PROCEDURE (See WHERETO instructions.) Please provide a step-by-step proposal for completing your lesson plan activities. The description should be complete so that another teacher could teach this lesson. Time allocated for lesson: 54 Minutes (2 Days) Step 1: Introduction: Day 1 Prior knowledge in this lesson is contingent upon the adequate completion and understanding of the prior lesson, which touches on the some of the themes students will need in order to understand the root causes of the “Triad of Hate in the 1920’s”. The essential component of said prior knowledge, is the aspect of the Harlem Renaissance known as the “Great Migration”. This concept brings in to question certain principles that preceded the creation of the Ku Klux Klan such as job competition, property competition, rural vs. urban values and racial discrimination between southern migrant blacks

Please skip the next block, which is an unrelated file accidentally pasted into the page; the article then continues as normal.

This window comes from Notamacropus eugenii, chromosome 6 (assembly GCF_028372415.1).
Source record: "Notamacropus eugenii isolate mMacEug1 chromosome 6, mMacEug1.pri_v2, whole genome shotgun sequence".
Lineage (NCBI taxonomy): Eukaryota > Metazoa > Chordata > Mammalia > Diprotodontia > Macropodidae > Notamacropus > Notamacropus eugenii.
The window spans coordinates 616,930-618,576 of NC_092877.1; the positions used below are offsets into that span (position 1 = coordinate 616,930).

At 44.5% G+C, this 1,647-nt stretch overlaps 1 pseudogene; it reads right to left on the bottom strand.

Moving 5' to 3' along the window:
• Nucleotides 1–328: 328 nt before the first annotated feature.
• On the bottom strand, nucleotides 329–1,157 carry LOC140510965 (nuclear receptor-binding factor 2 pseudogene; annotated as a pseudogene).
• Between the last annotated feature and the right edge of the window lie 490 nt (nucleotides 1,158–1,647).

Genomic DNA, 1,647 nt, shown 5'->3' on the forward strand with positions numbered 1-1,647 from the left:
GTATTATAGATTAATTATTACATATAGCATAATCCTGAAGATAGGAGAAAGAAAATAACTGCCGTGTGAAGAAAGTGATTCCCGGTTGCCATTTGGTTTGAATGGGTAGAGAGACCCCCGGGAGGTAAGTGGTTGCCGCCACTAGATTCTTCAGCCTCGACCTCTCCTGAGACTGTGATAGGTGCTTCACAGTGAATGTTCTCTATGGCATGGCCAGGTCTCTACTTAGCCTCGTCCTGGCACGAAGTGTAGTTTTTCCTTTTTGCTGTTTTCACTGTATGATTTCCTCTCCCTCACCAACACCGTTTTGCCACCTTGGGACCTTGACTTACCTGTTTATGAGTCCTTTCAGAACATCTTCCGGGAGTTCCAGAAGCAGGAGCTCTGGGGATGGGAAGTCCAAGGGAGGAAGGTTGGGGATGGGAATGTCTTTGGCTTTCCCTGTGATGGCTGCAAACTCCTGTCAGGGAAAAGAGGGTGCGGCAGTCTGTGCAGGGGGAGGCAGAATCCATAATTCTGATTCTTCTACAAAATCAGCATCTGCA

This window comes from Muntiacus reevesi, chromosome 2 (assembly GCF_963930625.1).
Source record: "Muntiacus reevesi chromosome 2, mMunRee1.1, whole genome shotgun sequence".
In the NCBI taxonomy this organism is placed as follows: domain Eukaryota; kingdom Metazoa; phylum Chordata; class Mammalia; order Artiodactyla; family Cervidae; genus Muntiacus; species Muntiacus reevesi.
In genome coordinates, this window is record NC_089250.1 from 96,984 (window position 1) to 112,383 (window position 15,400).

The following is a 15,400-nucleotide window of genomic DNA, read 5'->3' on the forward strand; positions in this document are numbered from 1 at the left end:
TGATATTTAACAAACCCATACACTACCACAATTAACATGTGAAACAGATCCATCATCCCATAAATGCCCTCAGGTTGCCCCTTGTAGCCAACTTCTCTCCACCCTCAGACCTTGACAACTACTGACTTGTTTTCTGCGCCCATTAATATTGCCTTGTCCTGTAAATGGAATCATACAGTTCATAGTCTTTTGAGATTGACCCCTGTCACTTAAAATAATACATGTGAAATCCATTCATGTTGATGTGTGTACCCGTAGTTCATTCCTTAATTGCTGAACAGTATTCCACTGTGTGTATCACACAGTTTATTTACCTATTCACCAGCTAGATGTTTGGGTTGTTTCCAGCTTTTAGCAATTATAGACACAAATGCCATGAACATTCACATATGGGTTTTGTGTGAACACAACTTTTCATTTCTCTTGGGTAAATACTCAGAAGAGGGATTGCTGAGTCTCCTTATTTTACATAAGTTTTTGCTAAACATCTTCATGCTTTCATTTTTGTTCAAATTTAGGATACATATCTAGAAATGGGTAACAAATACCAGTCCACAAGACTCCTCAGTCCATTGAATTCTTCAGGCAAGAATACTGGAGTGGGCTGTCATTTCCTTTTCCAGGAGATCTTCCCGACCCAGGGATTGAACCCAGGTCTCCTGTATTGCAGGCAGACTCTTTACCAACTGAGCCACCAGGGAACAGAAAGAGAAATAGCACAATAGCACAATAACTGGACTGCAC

and WASP’s in the northern states. Students who have garnered an adequate understanding of the major themes behind the “Great Migration” will have a strong launching point for a more in depth look at discrimination in regard to domestic and foreign affairs during this two day lesson. After completion of the preceding lesson plans within the Unit, students will be given the task of watching a clip from the movie “The Birth of a Nation” and an Anti-Communist cartoon entitled “Ism”. Regardless of background knowledge on the roots of the KKK or The Red Scare, students are encouraged to take note of anything controversial, racists or biased within the two clips. Although students will not be prompted to discuss the contents of either of the videos, they may use this as a basis for further discussion during their “5 Minute Forum” on Students will also have access to a brief introduction to the night before as well as in invitation located in their school wide e-mail inbox to the following day’s digital discussion. Day 2: The previous day’s introduction to “The Triad of Hate in the 1920’s” should have provided a detailed and organized discussion of the major themes, causes and details behind the formation of the Ku Klux Klan, Nativist groups and the Red Scare. Given the framework for making connections to contemporary issues, students should be ready to take content to a level of synthesis needed in applying various aspects of “The Triad of Hate in the 1920’s” to primary documents. Students will be broken down into (5) groups of (3) students. Each group will be given 3 political cartoons which pertain to the KKK, Nativism or The Red Scare in the 1920’s. Instructions will prompt students in each group to highlight and note the document, taking pictures of the important aspects of the political cartoon with the iPads. The instructor should take 5 minutes to model this activity using a few examples so that students can visualize the process, in order to execute it as efficiently as possible during class time to increase the length of time provided for students to share their insights at the conclusion of the mini project.